Friday, May 25, 2012

To Do It Well

When we first started our foster parenting journey I had some preconcieved notions of how things worked. 

I had observed other foster parents who seemed to parent these little ones effortlessly, and I wanted desperately for our home to be a safe and happy place for those who came there.

I never wanted to have a "us" and "them" mentality.  I wanted our family to be one unit that flowed seemlessly from foster children to adopted children.

I've worked hard at this, and for the most part it has been a sucess.

In the past several weeks though--I've come to a realization.

There has to be a solid and healthy "us" for us to take care of and minister to "them."

My children need to be secure in the awareness that foster children may come and go, but they will always stay.

Because of this there are things that I need to do for my children that I might not be able to do for the foster children in our home.

There are words that I can't say to my foster babies--words like forever or always.

This in no way means that I show favoritism to "my children" by buying them special things, or toys, or letting them get away with disobedience or wrong behaivior.

I'm really talking more about the emotional side of our relationship.

I know that there are a few foster mom's that read my blog, and I would like to hear how you handle this.


  1. Yes, I see your point! I'm sure you did this..or do this...but I think before the foster kids come into your home, you make sure the adopted ones know they are there forever and the foster ones may not be. I would think they need to know that as a family, you can love and minister to the foster kids for as long as they are there. Emphasizing their 'forever' status and making sure they feel secure would be very important, I'm sure. And if they feel like they are part of the team, then I'm sure that helps. I'm sure it's a bit lonely when the foster ones leave! Bittersweet, too.

    off topic, though..have a Q for you. The line under your "posted by Rebecca at 6;58 AM" with the blogger, facebook and twitter links. How do you get that on your posts? I've tried everything! Do you know? Thanks, dear. :)

    1. Thanks for the encouragment! In answer to your question--I'm not sure. I think I accidently did it, and I can't remember or figure out how. If I figure it out I'll let you know. :)

    2. I have a blogger blog, and have figured that out. :) Here's how to do it: Go to Overview, and click on Layout (on the left, third to bottom tab). You'll see a box called "Blog Posts", click edit in the bottom right. Scroll down, and you'll see "Show Share Buttons". Make sure the box is checked, and click "Save". Should be all you have to do! Quick and easy!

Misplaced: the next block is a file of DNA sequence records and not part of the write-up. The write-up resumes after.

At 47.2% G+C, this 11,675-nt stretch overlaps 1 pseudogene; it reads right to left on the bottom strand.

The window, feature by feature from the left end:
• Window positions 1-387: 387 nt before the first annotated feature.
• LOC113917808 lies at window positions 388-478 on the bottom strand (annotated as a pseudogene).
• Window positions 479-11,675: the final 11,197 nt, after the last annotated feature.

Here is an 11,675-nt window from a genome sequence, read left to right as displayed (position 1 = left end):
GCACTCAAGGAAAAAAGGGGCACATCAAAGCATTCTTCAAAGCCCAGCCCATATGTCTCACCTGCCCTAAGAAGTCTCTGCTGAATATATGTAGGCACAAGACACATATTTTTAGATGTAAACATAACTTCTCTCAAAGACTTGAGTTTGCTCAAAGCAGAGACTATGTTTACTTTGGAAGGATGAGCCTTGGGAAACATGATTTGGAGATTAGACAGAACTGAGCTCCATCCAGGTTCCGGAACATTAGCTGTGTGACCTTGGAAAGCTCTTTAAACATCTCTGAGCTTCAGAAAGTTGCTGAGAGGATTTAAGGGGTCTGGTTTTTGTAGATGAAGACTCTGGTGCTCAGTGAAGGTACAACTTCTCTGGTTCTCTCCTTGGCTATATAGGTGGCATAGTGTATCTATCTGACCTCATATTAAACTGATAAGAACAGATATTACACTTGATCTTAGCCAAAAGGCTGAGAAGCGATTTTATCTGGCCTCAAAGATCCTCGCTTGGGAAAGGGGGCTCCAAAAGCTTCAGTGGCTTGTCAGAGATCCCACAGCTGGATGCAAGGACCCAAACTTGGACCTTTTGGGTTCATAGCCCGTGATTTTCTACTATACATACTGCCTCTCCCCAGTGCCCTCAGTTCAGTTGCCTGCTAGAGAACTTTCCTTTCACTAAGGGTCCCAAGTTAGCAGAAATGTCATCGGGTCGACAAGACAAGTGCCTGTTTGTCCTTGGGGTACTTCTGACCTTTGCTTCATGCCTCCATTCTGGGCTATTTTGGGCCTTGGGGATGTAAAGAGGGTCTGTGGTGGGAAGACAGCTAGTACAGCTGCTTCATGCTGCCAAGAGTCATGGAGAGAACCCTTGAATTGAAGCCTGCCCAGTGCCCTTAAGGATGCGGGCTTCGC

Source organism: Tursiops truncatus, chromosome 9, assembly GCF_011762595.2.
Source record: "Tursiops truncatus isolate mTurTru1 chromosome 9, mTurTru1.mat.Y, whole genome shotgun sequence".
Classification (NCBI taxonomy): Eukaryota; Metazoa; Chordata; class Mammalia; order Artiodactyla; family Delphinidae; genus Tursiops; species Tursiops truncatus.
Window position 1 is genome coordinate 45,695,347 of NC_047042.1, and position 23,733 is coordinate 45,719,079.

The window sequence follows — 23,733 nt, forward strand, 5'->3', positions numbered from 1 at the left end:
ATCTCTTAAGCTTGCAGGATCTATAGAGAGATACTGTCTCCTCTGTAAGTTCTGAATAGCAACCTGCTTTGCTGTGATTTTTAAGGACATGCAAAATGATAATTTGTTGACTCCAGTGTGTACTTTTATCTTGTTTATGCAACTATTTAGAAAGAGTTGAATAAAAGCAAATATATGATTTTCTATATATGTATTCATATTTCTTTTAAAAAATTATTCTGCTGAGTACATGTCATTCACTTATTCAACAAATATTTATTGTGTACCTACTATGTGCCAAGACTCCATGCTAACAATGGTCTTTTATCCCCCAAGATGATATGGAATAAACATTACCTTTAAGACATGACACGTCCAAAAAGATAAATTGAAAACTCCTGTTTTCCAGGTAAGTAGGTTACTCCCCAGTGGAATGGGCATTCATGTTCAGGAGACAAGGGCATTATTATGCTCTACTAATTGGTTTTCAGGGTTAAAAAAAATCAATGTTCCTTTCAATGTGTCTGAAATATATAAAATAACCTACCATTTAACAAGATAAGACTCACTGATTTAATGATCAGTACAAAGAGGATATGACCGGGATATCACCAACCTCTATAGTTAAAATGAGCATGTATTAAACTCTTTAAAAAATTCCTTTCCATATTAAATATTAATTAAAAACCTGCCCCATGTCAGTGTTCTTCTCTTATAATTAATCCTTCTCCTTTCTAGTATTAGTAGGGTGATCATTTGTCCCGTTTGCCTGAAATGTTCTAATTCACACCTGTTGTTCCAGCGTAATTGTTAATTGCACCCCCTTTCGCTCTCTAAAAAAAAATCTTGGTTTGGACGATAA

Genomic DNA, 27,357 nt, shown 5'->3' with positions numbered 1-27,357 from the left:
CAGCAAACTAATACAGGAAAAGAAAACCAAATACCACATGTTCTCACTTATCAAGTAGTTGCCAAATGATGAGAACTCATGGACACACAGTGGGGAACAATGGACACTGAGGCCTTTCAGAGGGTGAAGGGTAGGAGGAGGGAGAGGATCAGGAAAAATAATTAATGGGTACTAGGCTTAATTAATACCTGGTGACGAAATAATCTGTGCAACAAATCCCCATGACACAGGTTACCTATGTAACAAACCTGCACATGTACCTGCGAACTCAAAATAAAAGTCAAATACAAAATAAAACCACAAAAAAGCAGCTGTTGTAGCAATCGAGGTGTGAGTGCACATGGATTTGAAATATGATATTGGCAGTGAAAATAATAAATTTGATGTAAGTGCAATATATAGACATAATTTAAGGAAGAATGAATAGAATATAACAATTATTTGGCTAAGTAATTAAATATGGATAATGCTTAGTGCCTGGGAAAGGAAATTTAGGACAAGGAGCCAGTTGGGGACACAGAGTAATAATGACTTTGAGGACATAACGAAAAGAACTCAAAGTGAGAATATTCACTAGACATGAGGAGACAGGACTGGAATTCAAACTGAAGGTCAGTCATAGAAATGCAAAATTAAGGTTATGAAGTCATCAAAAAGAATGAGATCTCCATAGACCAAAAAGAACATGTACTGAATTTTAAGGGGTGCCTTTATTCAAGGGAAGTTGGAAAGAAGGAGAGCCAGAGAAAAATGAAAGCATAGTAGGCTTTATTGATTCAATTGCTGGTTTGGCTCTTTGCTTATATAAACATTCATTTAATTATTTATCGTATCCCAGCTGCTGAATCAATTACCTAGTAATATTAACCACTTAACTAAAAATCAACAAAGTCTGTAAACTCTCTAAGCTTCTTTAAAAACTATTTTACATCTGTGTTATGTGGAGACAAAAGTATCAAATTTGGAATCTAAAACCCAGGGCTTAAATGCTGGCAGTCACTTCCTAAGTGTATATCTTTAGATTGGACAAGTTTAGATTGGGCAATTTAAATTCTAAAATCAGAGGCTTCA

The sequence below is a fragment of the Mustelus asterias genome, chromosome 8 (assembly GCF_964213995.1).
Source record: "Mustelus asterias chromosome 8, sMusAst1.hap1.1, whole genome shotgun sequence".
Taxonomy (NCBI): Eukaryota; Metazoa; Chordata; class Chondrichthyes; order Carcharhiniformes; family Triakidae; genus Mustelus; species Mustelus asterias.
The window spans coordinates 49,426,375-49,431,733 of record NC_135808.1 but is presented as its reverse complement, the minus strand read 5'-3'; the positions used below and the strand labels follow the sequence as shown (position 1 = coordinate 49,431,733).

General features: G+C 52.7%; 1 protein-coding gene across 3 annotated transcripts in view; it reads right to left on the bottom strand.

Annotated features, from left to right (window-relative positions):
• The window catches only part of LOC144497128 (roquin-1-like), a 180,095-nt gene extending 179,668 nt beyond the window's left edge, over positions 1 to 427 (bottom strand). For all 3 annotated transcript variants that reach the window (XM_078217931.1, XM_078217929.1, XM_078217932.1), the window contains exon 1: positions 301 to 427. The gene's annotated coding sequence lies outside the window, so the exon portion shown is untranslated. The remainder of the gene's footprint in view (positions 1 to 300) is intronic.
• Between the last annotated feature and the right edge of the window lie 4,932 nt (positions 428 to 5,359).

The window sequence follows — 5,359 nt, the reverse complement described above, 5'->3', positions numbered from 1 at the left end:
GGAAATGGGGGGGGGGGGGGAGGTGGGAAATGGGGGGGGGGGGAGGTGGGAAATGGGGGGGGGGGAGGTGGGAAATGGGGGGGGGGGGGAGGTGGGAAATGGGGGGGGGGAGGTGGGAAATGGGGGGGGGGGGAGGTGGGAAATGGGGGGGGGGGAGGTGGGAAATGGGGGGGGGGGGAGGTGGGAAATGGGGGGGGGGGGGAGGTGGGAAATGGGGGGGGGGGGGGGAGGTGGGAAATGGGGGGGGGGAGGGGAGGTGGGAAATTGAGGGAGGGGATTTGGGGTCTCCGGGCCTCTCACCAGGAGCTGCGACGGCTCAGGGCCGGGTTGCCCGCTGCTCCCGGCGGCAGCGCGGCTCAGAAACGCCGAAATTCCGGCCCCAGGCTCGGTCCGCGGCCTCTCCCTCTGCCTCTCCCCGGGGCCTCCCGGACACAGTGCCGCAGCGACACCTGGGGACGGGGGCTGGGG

God Bless!

    3. thank you SO much, Esther...I would have never figured that out! :)

  2. Life lessons are hard. No matter what age you are. I like to think that my "forever" children were changed/stretched and had an impact on the ones the came and went.

    "In our family" is somewhat of our mantra. Whatever that looks like TODAY.

    The realities are difficult but the rewards are eternal.

  3. Oh dear I understand you when the twins wete littles I alwsys afraid to talk about adoption because I have the idea they alwsys feel good not different but the twins talked about this in natural talk so I learned dont be afraid this.
    Not always is easy but I think.God support and help us especially in the wonderful work you make.Blessings

  4. I hear you. We adopted all of our children from foster care at the same time. Four years later, they still struggle with the idea of always and forever. For example, my son badgered me all morning because he wanted to be the one to pack his schoolbooks into a box for shipping back to his school. We had other things to do first, and when I was finally able to tell him to go pack up his stuff, he burst into tears, thinking that I was telling him to pack up his belongings because he was moving. After eleven families, he just can't seem to hold onto the idea that this is truly his last stop. He's home.

    We don't foster, in large part because our kids have such a hard time believing that they are not going anywhere. Seeing other kids come and go would be an ongoing trigger for them. My children are too emotionally disabled to be able to deal with that without retraumatizing them.

    I'm glad that you are able to do that and understand the need to ensure that your permanent children fully feel that they are in no danger of being moved and are, in fact, members of your permanent family.


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